National Coming Out Day 2022 — It’s Never Been More Important

A list of support resources is provided at the end.

October 11 was declared National Coming Out Day in 1988 to mark the first anniversary of the National March on Washington for Lesbian and Gay Rights. It had been almost 20 years since the 1969 Stonewall riots when thousands of us descended on Washington DC demanding our rights and our dignity.

Nine years earlier, in 1978, San Francisco District Supervisor Harvey Milk, California’s first openly-gay elected official, spoke at a rally in De Longpre Park in Los Angeles following LA’s 8th annual Gay Pride Parade. In this now-historic speech, Milk made an impassioned plea for everyone gay and lesbian to come out of the closet. You can watch it here.

At the time Milk delivered this speech, the LGBTQ+ community in California was fighting for its life against Proposition 6, also called the “Briggs Initiative.” If passed by voters, would have required school districts to terminate employment of any LGBT or straight people who expressed any sympathy toward homosexuality, whether on or off the job.

The LGBTQ+ community and its allies successfully defeated Proposition 6 at the ballot box by a vote of 58.4% to 41.6%. This was a monumental victory for 1978! Just a few months earlier polls showed two-thirds of California voters opposed LGBTQ+ rights. What made the difference in this dramatic turnaround was a massive visible coming out by LGBTQ+ people. Together with our allies, the LGBTQ+ community organized and reached out in a way we never had before.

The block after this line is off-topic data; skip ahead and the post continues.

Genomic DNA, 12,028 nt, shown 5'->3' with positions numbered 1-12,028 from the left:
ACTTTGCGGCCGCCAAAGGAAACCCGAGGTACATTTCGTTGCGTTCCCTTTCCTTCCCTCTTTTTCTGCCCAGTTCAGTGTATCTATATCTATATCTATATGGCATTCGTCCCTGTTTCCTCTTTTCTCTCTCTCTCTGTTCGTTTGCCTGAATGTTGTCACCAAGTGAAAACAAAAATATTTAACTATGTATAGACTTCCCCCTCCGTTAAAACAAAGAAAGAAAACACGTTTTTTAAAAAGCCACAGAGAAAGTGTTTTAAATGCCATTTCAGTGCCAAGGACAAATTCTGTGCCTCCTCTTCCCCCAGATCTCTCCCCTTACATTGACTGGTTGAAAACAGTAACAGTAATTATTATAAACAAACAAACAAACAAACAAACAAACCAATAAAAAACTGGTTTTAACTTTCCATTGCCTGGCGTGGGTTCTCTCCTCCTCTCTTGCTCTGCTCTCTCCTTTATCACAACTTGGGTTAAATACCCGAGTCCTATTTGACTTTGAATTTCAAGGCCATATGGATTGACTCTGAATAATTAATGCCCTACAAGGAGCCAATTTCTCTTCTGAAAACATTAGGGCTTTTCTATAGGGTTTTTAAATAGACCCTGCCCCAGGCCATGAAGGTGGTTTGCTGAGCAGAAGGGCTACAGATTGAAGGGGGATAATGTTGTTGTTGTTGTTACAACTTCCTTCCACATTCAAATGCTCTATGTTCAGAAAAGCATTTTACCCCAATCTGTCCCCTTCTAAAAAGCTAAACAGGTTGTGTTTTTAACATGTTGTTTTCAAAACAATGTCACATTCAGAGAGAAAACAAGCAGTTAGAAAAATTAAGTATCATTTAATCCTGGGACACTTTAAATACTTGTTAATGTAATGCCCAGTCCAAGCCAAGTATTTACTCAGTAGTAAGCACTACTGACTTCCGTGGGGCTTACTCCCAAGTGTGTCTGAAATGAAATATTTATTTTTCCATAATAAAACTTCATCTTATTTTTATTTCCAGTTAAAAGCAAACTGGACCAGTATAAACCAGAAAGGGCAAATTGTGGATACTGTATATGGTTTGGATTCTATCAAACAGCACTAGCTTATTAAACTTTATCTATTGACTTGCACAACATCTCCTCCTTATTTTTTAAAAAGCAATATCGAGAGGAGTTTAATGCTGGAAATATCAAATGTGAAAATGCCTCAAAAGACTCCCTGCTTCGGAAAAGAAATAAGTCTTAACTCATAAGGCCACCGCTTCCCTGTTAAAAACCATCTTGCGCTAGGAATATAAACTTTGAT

National Coming Out Day was established to advocate and support every individual in coming out to live his, her or their authentic life. Authenticity and pride are powerful weapons against bigotry and oppression, and it frankly just makes for a happier and more satisfying life too!

LGBTQ+ Rights Face Historic Assault Today

Today the LGBTQ+ community is facing Proposition 6-like attacks across the country at a pace and magnitude never before seen. Florida is best known with its high profile “Don’t Say Gay” law but the ACLU lists over 250 bills that have been considered in states across the country — just in 2022 alone. Anti-transgender legislation specifically has jumped 800% since 2018.1John Stewart citing the ACLU on AppleTV, ‘The Problem with Gender’. The bills against LBGTQ+ rights often use anti-trans bigotry as cover and a gateway to broadly attack gays, lesbians and our entire community.

Source: Human Rights Campaign

Counting the lists posted on the ACLU website, I find that so far this year 30 of these 250-plus bills have succeeded. That’s only 18% one might think, but I count 24 that became law last year. Just one bill is too many — and the pace is increasing. In addition, the U.S. Supreme Court this term will consider whether LGBTQ+ citizens are entitled to protection in basic public accommodations. It’s worth remembering we lost the famous “wedding cake” case in 2018 under a less conservative Court.

You can read more in my post, Deja Vu All Over Again: The New Wave of Anti-LGBTQ+ Attacks. But the message for today — October 11th — is that coming out has never been more important!

Coming Out Has Never Been More Important!

The next few videos talk about coming out. There’s a common theme in some of these videos — people coming out and speaking up in response to attacks against the LGBTQ+ community.

This first video features George Takei, Star Trek’s Sulu, talking about his coming out. Takei struggled much of his life hiding in the closet, fearing for his career if his secret became known. To his surprise, his life improved vastly after he went public. Takei was inspired to come out after California Governor Arnold Schwarzenegger vetoed a Marriage Equality bill that had been passed by both houses of the state legislature. Takei came out in part because he was famous and hoped his voice might help make a difference — but we all have a role to play. Takei’s voice counted because he helped reinforce the message of the other thousands of us marching and speaking out.